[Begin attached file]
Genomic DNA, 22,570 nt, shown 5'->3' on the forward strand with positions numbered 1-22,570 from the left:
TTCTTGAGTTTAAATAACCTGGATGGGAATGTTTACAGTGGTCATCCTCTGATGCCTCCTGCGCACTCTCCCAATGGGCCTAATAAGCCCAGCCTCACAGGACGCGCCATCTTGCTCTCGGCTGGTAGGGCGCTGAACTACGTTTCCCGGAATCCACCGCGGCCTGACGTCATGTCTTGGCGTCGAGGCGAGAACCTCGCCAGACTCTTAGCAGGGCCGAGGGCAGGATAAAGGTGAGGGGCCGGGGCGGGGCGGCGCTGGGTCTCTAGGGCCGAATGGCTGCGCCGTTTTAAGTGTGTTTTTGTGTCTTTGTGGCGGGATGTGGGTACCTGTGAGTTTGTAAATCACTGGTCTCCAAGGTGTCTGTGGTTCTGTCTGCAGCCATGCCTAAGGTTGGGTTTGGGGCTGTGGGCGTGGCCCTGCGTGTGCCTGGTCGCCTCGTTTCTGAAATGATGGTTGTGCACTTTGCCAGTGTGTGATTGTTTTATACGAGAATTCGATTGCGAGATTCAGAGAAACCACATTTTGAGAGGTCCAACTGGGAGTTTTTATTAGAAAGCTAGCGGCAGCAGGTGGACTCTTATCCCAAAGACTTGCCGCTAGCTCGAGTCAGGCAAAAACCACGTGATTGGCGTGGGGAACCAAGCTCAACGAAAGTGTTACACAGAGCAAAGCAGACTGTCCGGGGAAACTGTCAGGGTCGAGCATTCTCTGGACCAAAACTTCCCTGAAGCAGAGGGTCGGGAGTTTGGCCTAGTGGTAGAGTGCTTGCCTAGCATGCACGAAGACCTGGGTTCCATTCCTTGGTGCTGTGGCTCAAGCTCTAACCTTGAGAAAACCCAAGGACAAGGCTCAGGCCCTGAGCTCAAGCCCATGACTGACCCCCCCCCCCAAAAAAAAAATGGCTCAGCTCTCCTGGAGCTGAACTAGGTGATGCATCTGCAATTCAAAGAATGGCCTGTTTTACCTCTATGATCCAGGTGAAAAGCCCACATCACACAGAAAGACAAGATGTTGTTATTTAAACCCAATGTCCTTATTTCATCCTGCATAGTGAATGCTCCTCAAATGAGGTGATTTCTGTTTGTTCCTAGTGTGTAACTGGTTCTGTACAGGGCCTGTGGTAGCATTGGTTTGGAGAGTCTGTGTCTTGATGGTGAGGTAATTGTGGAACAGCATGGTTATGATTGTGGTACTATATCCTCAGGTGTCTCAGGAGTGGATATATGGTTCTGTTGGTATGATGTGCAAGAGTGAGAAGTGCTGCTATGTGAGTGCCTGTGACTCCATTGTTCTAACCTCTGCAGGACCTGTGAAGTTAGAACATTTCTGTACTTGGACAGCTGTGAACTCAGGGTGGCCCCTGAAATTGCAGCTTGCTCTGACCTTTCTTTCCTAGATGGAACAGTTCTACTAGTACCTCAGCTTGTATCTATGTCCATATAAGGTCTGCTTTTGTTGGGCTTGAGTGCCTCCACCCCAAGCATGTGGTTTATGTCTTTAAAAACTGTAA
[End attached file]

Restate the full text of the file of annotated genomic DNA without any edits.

Genomic DNA, 22,570 nt, shown 5'->3' on the forward strand with positions numbered 1-22,570 from the left:
TTCTTGAGTTTAAATAACCTGGATGGGAATGTTTACAGTGGTCATCCTCTGATGCCTCCTGCGCACTCTCCCAATGGGCCTAATAAGCCCAGCCTCACAGGACGCGCCATCTTGCTCTCGGCTGGTAGGGCGCTGAACTACGTTTCCCGGAATCCACCGCGGCCTGACGTCATGTCTTGGCGTCGAGGCGAGAACCTCGCCAGACTCTTAGCAGGGCCGAGGGCAGGATAAAGGTGAGGGGCCGGGGCGGGGCGGCGCTGGGTCTCTAGGGCCGAATGGCTGCGCCGTTTTAAGTGTGTTTTTGTGTCTTTGTGGCGGGATGTGGGTACCTGTGAGTTTGTAAATCACTGGTCTCCAAGGTGTCTGTGGTTCTGTCTGCAGCCATGCCTAAGGTTGGGTTTGGGGCTGTGGGCGTGGCCCTGCGTGTGCCTGGTCGCCTCGTTTCTGAAATGATGGTTGTGCACTTTGCCAGTGTGTGATTGTTTTATACGAGAATTCGATTGCGAGATTCAGAGAAACCACATTTTGAGAGGTCCAACTGGGAGTTTTTATTAGAAAGCTAGCGGCAGCAGGTGGACTCTTATCCCAAAGACTTGCCGCTAGCTCGAGTCAGGCAAAAACCACGTGATTGGCGTGGGGAACCAAGCTCAACGAAAGTGTTACACAGAGCAAAGCAGACTGTCCGGGGAAACTGTCAGGGTCGAGCATTCTCTGGACCAAAACTTCCCTGAAGCAGAGGGTCGGGAGTTTGGCCTAGTGGTAGAGTGCTTGCCTAGCATGCACGAAGACCTGGGTTCCATTCCTTGGTGCTGTGGCTCAAGCTCTAACCTTGAGAAAACCCAAGGACAAGGCTCAGGCCCTGAGCTCAAGCCCATGACTGACCCCCCCCCCCAAAAAAAAAATGGCTCAGCTCTCCTGGAGCTGAACTAGGTGATGCATCTGCAATTCAAAGAATGGCCTGTTTTACCTCTATGATCCAGGTGAAAAGCCCACATCACACAGAAAGACAAGATGTTGTTATTTAAACCCAATGTCCTTATTTCATCCTGCATAGTGAATGCTCCTCAAATGAGGTGATTTCTGTTTGTTCCTAGTGTGTAACTGGTTCTGTACAGGGCCTGTGGTAGCATTGGTTTGGAGAGTCTGTGTCTTGATGGTGAGGTAATTGTGGAACAGCATGGTTATGATTGTGGTACTATATCCTCAGGTGTCTCAGGAGTGGATATATGGTTCTGTTGGTATGATGTGCAAGAGTGAGAAGTGCTGCTATGTGAGTGCCTGTGACTCCATTGTTCTAACCTCTGCAGGACCTGTGAAGTTAGAACATTTCTGTACTTGGACAGCTGTGAACTCAGGGTGGCCCCTGAAATTGCAGCTTGCTCTGACCTTTCTTTCCTAGATGGAACAGTTCTACTAGTACCTCAGCTTGTATCTATGTCCATATAAGGTCTGCTTTTGTTGGGCTTGAGTGCCTCCACCCCAAGCATGTGGTTTATGTCTTTAAAAACTGTAA